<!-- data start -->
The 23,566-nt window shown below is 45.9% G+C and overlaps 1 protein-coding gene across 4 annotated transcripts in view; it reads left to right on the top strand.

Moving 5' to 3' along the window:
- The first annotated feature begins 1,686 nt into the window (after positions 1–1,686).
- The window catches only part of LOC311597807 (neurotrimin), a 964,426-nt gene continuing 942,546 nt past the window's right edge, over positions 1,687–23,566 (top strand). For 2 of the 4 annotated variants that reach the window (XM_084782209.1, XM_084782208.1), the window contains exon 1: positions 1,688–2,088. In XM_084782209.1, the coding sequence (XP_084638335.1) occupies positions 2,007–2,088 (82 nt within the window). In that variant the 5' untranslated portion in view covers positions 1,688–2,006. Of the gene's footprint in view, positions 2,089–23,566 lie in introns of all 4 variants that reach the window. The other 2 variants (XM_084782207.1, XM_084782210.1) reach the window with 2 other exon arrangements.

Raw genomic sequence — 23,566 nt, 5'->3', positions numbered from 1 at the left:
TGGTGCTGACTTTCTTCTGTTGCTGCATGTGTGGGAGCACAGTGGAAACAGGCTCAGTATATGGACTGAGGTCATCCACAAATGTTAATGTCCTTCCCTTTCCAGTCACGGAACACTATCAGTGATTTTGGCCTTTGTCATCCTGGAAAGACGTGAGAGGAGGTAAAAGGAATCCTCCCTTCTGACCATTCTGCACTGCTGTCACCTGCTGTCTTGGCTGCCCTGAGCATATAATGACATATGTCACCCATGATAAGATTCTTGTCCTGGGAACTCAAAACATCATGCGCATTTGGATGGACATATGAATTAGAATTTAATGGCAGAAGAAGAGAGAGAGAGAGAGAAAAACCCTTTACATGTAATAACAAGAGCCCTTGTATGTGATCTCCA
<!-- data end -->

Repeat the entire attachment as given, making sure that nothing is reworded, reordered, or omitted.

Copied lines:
The 23,566-nt window shown below is 45.9% G+C and overlaps 1 protein-coding gene across 4 annotated transcripts in view; it reads left to right on the top strand.

Moving 5' to 3' along the window:
- The first annotated feature begins 1,686 nt into the window (after positions 1–1,686).
- The window catches only part of LOC311597807 (neurotrimin), a 964,426-nt gene continuing 942,546 nt past the window's right edge, over positions 1,687–23,566 (top strand). For 2 of the 4 annotated variants that reach the window (XM_084782209.1, XM_084782208.1), the window contains exon 1: positions 1,688–2,088. In XM_084782209.1, the coding sequence (XP_084638335.1) occupies positions 2,007–2,088 (82 nt within the window). In that variant the 5' untranslated portion in view covers positions 1,688–2,006. Of the gene's footprint in view, positions 2,089–23,566 lie in introns of all 4 variants that reach the window. The other 2 variants (XM_084782207.1, XM_084782210.1) reach the window with 2 other exon arrangements.

Raw genomic sequence — 23,566 nt, 5'->3', positions numbered from 1 at the left:
TGGTGCTGACTTTCTTCTGTTGCTGCATGTGTGGGAGCACAGTGGAAACAGGCTCAGTATATGGACTGAGGTCATCCACAAATGTTAATGTCCTTCCCTTTCCAGTCACGGAACACTATCAGTGATTTTGGCCTTTGTCATCCTGGAAAGACGTGAGAGGAGGTAAAAGGAATCCTCCCTTCTGACCATTCTGCACTGCTGTCACCTGCTGTCTTGGCTGCCCTGAGCATATAATGACATATGTCACCCATGATAAGATTCTTGTCCTGGGAACTCAAAACATCATGCGCATTTGGATGGACATATGAATTAGAATTTAATGGCAGAAGAAGAGAGAGAGAGAGAGAAAAACCCTTTACATGTAATAACAAGAGCCCTTGTATGTGATCTCCA